Many thanks for the Illustrations you sent, I am much
obliged to you. I think the various drawings by Renouard
beautiful and I did not know one of them.
However - this is not to give you extra trouble, but because
I wrote things about them which perhaps cannot quite be applied
to other drawings of his - the real Renouard composition I
meant is not among them, perhaps that issue is sold out. The
breadth of the figure in it was superb, it was an old man and
some women and a child, 1 believe, sitting idle in a weaver's
cottage where the looms stood still.
I had not yet seen anything in reproduction from the
Salon of '84, and now I at least got some idea of a few
interesting pictures from the Salon number. For instance of
that composition by Puvis de Chavannes.
I imagine that the Harpignies with the setting sun must have
been splendid. And the pictures by Feyen-Perrin which they give
I was also struck by the figure of a girl by Emile Levy,
“Japonaise,” and the picture by Beyle,
“Brûleuses de Varech” [Women burning
seaweed], and the one by Collin, “L'Ete,” three
figures of nude women.
I am very busy painting those heads. I paint in the daytime
and draw in the evening. In this way I have already painted at
least some thirty and drawn as many.
With the result that I see a chance of doing it even better
before long, I hope.
I think that it will help me for the figure in
general. Today I had one white and black against the flesh
And I am also looking for blue all the time. Here the
peasant's figures are as a rule blue. That blue in the ripe
corn or against the withered leaves of a beech hedge - so that
the faded shades of darker and lighter blue are emphasized and
made to speak by contrast with the golden tones of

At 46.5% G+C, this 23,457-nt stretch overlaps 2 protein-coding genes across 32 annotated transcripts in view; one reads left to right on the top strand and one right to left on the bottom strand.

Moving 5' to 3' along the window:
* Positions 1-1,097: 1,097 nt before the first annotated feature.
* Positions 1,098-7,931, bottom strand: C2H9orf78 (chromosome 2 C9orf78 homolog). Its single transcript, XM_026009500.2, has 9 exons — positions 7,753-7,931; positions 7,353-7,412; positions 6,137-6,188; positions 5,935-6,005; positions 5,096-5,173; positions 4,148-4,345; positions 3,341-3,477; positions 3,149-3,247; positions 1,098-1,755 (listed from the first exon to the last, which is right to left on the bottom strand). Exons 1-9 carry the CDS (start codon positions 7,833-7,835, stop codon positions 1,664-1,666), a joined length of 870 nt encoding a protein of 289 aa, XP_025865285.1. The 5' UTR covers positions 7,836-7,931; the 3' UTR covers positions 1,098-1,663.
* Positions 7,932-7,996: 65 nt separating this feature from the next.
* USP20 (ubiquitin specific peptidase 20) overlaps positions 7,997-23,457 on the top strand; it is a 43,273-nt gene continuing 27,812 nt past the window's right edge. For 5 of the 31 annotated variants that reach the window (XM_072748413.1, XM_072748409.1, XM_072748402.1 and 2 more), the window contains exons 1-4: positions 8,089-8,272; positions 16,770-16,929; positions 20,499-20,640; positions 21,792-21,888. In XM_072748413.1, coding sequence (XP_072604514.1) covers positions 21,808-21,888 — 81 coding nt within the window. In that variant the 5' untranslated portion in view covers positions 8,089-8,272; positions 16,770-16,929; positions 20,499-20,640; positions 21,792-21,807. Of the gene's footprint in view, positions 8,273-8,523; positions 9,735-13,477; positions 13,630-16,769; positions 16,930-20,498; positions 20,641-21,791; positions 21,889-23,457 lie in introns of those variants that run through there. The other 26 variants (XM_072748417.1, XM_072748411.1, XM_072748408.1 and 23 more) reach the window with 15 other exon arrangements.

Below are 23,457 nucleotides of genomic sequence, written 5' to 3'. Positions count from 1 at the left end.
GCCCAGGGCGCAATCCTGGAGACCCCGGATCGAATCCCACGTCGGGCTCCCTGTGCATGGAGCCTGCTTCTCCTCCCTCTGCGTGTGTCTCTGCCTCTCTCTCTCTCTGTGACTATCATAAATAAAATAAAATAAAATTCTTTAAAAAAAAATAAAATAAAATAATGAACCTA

reddish-brown - is very beautiful and has struck me here from
the very first. The people here instinctively wear the most
beautiful blue that I have ever seen.
It is coarse linen which they weave themselves, warp black,
woof blue, the result of which is a black and blue striped
pattern. When this fades and becomes somewhat discoloured by
wind and weather, it is an infinitely quiet, delicate tone that
particularly brings out the flesh colours.
Well, blue enough to react to all colours in which hidden
orange elements are to be found, and discoloured enough not to
But this is a question of colour, and what matters more to
me at the point I'm at now is the question of form. I think the
best way to express form is with an almost monochrome
colouring, the tones of which differ principally in intensity
and in value. For instance, “La Source” by Jules
Breton was painted almost in one colour. But one really ought
to study each colour separately in connection with its contrast
before one can be positively sure of being harmonious.
When there was snow, I also painted a few studies of our
garden. The landscape has changed much since then; now we have
splendid evening skies of lilac with gold over dark silhouettes
of cottages between the masses of ruddy-coloured brushwood -
above which rise the spare black poplars, while the foregrounds
are of a faded and bleached green, varied by strips of black
earth and pale withered rushes along the ditch edges.
I certainly see all this too - I think it just as superb as
anybody else, but I am even more interested in the proportion
of a figure, the division of the oval of the head, and I cannot
master the rest before I have a better grip on the figure.
Well - first comes the figure; I personally cannot
understand the rest without it, and it is the figure that
creates the atmosphere. I can understand, however, that there
are people, like Daubigny and Harpignies and Ruysdael and so
many others, who are absolutely and irresistibly carried away
by the landscape itself; their work satisfies us fully because
they themselves were satisfied with sky and earth and a pool of
water and a shrub.
But I think it a mighty clever saying of Israëls, when
he remarked of a Dupré, It is just like “a picture
of the figure.”
Goodbye and many thanks again for the Illustrations.
At this time, Vincent was 31 year old
Vincent van Gogh. Letter to Theo van Gogh. Written February 1885 in Nuenen. Translated by Mrs. Johanna van Gogh-Bonger, edited by Robert Harrison, number 394.
This letter may be freely used, in accordance with the terms of this site.